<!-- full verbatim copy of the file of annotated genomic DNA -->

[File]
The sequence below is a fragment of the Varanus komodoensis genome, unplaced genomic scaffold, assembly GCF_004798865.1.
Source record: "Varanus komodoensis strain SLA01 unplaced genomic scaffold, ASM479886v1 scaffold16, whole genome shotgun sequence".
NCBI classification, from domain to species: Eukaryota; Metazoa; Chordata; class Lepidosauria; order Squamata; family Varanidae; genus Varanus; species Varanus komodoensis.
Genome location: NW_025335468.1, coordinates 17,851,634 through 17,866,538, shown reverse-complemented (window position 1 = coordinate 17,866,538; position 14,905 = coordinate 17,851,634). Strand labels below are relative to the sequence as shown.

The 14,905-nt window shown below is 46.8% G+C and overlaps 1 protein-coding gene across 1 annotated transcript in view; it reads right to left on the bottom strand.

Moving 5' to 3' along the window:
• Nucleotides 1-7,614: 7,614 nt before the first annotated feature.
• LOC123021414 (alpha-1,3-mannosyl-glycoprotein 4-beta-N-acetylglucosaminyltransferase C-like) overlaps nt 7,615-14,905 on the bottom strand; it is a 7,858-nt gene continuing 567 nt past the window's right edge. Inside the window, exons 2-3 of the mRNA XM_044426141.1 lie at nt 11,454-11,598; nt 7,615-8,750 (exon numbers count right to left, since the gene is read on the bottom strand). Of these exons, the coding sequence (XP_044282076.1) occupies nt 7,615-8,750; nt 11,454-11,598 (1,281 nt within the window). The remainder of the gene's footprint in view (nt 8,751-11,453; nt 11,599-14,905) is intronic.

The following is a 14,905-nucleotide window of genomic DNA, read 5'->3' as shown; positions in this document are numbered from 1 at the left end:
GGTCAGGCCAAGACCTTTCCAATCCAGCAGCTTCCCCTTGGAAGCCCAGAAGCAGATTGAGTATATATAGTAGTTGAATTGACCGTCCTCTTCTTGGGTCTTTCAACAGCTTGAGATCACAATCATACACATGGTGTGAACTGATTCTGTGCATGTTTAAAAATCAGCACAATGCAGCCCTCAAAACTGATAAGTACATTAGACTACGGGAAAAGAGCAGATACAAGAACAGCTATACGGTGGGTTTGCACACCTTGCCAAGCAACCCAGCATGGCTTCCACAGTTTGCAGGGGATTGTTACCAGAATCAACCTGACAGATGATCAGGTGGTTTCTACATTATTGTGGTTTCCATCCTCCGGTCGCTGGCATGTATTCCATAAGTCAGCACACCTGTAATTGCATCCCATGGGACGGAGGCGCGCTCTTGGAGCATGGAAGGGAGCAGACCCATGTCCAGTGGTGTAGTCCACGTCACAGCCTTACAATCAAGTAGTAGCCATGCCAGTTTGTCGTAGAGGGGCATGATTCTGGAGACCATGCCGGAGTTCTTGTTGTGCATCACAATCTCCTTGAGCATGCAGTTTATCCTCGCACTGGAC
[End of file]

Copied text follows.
The sequence below is a fragment of the Varanus komodoensis genome, unplaced genomic scaffold, assembly GCF_004798865.1.
Source record: "Varanus komodoensis strain SLA01 unplaced genomic scaffold, ASM479886v1 scaffold16, whole genome shotgun sequence".
NCBI classification, from domain to species: Eukaryota; Metazoa; Chordata; class Lepidosauria; order Squamata; family Varanidae; genus Varanus; species Varanus komodoensis.
Genome location: NW_025335468.1, coordinates 17,851,634 through 17,866,538, shown reverse-complemented (window position 1 = coordinate 17,866,538; position 14,905 = coordinate 17,851,634). Strand labels below are relative to the sequence as shown.

The 14,905-nt window shown below is 46.8% G+C and overlaps 1 protein-coding gene across 1 annotated transcript in view; it reads right to left on the bottom strand.

Moving 5' to 3' along the window:
• Nucleotides 1-7,614: 7,614 nt before the first annotated feature.
• LOC123021414 (alpha-1,3-mannosyl-glycoprotein 4-beta-N-acetylglucosaminyltransferase C-like) overlaps nt 7,615-14,905 on the bottom strand; it is a 7,858-nt gene continuing 567 nt past the window's right edge. Inside the window, exons 2-3 of the mRNA XM_044426141.1 lie at nt 11,454-11,598; nt 7,615-8,750 (exon numbers count right to left, since the gene is read on the bottom strand). Of these exons, the coding sequence (XP_044282076.1) occupies nt 7,615-8,750; nt 11,454-11,598 (1,281 nt within the window). The remainder of the gene's footprint in view (nt 8,751-11,453; nt 11,599-14,905) is intronic.

The following is a 14,905-nucleotide window of genomic DNA, read 5'->3' as shown; positions in this document are numbered from 1 at the left end:
GGTCAGGCCAAGACCTTTCCAATCCAGCAGCTTCCCCTTGGAAGCCCAGAAGCAGATTGAGTATATATAGTAGTTGAATTGACCGTCCTCTTCTTGGGTCTTTCAACAGCTTGAGATCACAATCATACACATGGTGTGAACTGATTCTGTGCATGTTTAAAAATCAGCACAATGCAGCCCTCAAAACTGATAAGTACATTAGACTACGGGAAAAGAGCAGATACAAGAACAGCTATACGGTGGGTTTGCACACCTTGCCAAGCAACCCAGCATGGCTTCCACAGTTTGCAGGGGATTGTTACCAGAATCAACCTGACAGATGATCAGGTGGTTTCTACATTATTGTGGTTTCCATCCTCCGGTCGCTGGCATGTATTCCATAAGTCAGCACACCTGTAATTGCATCCCATGGGACGGAGGCGCGCTCTTGGAGCATGGAAGGGAGCAGACCCATGTCCAGTGGTGTAGTCCACGTCACAGCCTTACAATCAAGTAGTAGCCATGCCAGTTTGTCGTAGAGGGGCATGATTCTGGAGACCATGCCGGAGTTCTTGTTGTGCATCACAATCTCCTTGAGCATGCAGTTTATCCTCGCACTGGAC